Human Performance and Achievement Resources
red line
Home Articles & Publications Directories Link Directories Topics Directory Search
Article: Rehab For the Aging Athlete Related Resources

Editors Notes: With the number of "baby boomers" currently entering their 60's, "the experienced, but older athlete" is a growing population. I was glad to find this information at ArticlesOn. I hope it will encourage you to take precautions to make your continuing fitness programs sensible and in keeping with performance improvement without injury.

Rehab For the Aging Athlete
By: Robert Tendick

The aging athlete is the group of 40-60 year olds that have continued their athletic endeavors or have taken up some sort of athletic activity in mid-adulthood. Exercising throughout life is a great practice because research has shown its positive effects on the aging process. However, as we continue to age our body becomes more prone to injury due to the fact that our bones, muscles, and even tendons begin to breakdown or become less elastic.

The problem with the aging body comes from a number of angles. Those who continue to exercise into their later adult years in fact tend to slow down the aging process. However, as we get older our bones become less stable, our muscles begin to decrease in size, and tendons and ligaments are less elastic. As an athlete who continues to exercise vigorously, these body changes pose an increased risk to injury. In fact, overuse injury amongst the 40-60 year old group is markedly more common compared to an individual in their twenties.

The aging athlete is often separated into three different categories to help further explain their problems and needs. The older athlete is someone that is over 50 and still involved competitively in sports. This person most often exercises multiple times per week and has practiced this routine for a number of years. Their main concern is an acute injury that temporarily halts their ability to exercise and compete.

The former athlete is typically not as old as the older athlete. This type of aging athlete was formerly involved in competitive sports but is not nearly as active these days. As a result, they are less conditioned than their earlier days and tend to pursue anaerobic activities. The former athlete's concerns typically center on degenerative issues.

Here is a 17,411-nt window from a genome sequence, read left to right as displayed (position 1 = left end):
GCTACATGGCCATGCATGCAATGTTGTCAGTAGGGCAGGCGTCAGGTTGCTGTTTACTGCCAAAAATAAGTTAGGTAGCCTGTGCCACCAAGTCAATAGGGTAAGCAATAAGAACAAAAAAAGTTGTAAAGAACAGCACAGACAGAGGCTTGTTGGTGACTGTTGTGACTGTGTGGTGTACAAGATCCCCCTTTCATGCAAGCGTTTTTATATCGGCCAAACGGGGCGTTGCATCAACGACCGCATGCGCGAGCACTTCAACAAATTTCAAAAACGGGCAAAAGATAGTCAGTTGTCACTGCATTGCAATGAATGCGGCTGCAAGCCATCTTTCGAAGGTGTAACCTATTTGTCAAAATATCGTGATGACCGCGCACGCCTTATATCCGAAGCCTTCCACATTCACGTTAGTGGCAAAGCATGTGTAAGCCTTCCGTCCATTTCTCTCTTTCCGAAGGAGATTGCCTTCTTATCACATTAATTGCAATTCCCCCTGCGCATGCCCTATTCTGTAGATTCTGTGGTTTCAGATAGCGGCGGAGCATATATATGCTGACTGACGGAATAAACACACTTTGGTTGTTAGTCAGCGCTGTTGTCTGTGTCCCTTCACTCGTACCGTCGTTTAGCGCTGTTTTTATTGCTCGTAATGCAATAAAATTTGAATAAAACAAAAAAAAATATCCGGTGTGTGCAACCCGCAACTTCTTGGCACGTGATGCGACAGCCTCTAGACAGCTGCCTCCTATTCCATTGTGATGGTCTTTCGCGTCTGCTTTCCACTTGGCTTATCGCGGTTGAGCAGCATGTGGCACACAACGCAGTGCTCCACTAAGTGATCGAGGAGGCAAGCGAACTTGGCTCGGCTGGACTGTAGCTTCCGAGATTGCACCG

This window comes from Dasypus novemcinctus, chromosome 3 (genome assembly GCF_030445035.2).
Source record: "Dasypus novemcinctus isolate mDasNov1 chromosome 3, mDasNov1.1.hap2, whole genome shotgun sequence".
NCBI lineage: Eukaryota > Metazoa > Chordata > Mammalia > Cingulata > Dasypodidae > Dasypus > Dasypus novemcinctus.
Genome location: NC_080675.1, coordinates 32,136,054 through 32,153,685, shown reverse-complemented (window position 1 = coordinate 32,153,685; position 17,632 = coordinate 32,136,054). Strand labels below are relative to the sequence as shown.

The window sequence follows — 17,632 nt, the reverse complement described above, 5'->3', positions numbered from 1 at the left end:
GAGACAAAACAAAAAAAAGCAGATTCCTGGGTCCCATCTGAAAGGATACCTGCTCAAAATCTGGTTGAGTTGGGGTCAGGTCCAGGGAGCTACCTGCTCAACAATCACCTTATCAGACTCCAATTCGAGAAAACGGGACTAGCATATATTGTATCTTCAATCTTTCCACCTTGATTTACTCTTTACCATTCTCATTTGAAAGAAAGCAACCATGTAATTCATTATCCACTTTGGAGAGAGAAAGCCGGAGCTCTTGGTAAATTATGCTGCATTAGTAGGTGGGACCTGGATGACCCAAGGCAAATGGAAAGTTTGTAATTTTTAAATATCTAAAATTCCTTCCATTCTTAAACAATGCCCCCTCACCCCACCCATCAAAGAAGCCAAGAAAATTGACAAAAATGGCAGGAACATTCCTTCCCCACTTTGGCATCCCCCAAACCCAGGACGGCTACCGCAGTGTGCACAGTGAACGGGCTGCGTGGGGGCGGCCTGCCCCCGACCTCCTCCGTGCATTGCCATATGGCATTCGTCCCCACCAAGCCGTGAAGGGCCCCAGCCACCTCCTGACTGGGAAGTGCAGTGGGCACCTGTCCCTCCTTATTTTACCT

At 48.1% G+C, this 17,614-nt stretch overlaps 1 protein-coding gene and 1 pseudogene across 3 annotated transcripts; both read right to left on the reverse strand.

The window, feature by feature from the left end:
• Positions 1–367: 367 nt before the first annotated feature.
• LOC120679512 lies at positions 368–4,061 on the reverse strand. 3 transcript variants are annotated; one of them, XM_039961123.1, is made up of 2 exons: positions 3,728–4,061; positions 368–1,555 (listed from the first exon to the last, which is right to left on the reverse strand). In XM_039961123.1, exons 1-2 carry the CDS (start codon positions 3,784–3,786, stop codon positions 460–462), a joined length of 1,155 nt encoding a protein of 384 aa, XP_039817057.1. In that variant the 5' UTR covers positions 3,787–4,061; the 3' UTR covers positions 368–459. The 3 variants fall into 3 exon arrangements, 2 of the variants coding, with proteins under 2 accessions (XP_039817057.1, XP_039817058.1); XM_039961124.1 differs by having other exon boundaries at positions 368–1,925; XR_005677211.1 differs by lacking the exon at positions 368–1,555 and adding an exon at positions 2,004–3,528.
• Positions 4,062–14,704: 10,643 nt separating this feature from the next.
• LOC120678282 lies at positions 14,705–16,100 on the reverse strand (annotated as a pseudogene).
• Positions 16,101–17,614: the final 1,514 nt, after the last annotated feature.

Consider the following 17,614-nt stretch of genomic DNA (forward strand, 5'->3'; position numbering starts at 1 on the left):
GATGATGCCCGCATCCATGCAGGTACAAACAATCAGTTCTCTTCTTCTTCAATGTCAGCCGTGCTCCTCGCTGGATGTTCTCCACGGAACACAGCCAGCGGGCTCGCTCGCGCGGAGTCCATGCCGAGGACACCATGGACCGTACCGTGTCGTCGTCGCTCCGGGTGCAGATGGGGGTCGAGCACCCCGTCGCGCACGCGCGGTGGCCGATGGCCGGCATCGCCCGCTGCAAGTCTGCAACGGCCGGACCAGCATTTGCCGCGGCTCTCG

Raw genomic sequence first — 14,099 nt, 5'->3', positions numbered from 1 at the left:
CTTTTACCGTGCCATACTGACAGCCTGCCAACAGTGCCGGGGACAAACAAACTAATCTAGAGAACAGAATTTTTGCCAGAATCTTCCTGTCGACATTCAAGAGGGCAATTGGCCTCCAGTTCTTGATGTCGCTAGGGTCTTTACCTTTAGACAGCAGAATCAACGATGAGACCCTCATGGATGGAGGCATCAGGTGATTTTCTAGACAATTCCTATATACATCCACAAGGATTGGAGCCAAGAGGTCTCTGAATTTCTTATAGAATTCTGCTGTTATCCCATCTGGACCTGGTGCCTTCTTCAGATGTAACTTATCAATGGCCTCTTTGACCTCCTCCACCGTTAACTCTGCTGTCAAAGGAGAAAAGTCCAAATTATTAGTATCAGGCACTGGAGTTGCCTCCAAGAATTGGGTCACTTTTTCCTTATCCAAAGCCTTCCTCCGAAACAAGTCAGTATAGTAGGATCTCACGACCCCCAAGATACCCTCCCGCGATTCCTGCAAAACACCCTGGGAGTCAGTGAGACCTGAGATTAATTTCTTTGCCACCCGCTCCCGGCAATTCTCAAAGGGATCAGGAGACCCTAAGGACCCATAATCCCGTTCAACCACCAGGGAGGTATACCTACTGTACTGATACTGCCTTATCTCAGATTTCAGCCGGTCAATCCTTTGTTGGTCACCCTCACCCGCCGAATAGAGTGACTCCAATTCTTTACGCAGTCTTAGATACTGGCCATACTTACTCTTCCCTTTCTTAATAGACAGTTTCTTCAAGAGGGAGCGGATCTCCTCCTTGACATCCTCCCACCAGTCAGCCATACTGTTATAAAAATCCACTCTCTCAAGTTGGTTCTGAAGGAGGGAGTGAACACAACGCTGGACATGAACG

The final form of the aging athlete is labeled the prematurely mature athlete. This patient is always younger, twenty-five to forty, and has a history of frequent injury. Despite continuing swelling or trauma that the premature mature athlete displays, they continue to participate in demanding sports.

There are a number of preventative steps to take in order to decrease the risk of suffering from the common aches and pains the aging athlete suffers from. After all, in order to enjoy activities and reap the benefits of exercise an individual needs to be physically able to perform. One technique that has proven effective is altering your sport periodically. If you are a runner, try switching to cycling for a while to give your knees a rest. Flexibility is also crucial to avoiding muscle tears. Good flexibility also enables your body to align properly which goes a long way in preventing overuse injuries. A form of strengthening exercises also helps the body absorb impact from different sports. Finally, one of the most important things to remember as an aging athlete is aerobic conditioning. The risk of heart disease, among many other cardiovascular issues, can be greatly reduced by maintaining adequate aerobic endurance.

Many people blame age for causing our inability to continue to be physically active. However, just the opposite could be true; our physical inactivity is causing us to grow old. Research has proven the benefits of regular exercise and in fact has shown how it can slow the aging process. Unfortunately, there are still physiological changes that result with age and for this reason it is important to understand how to properly treat the body. Talking with a healthcare professional, such as a physical therapist, can help you understand how to care for your body and design a plan for injury prevention while you continue to exercise into old age.

Robert Tendick is a student preparing himself to earn a Doctor of Physical Therapy degree. His experience as an athlete with various injuries has given him insight into the common aches an pains that trouble many athletes on a daily basis. He has also had the opportunity as a physical therapy aide to help heal a number of Santa Monica physical therapy patients through the use of cutting edge injury rehabilitation techniques.


Home Articles & Publications Directories Link Directories Topics Directory Specialized Interest Directories Performance & Productivity Blog Search

Website and contents ©1997-2011 C.S. Clarke, Ph.D. (Except where otherwise noted. Articles and content from other contributors are copyright to their respective authors.) All rights reserved.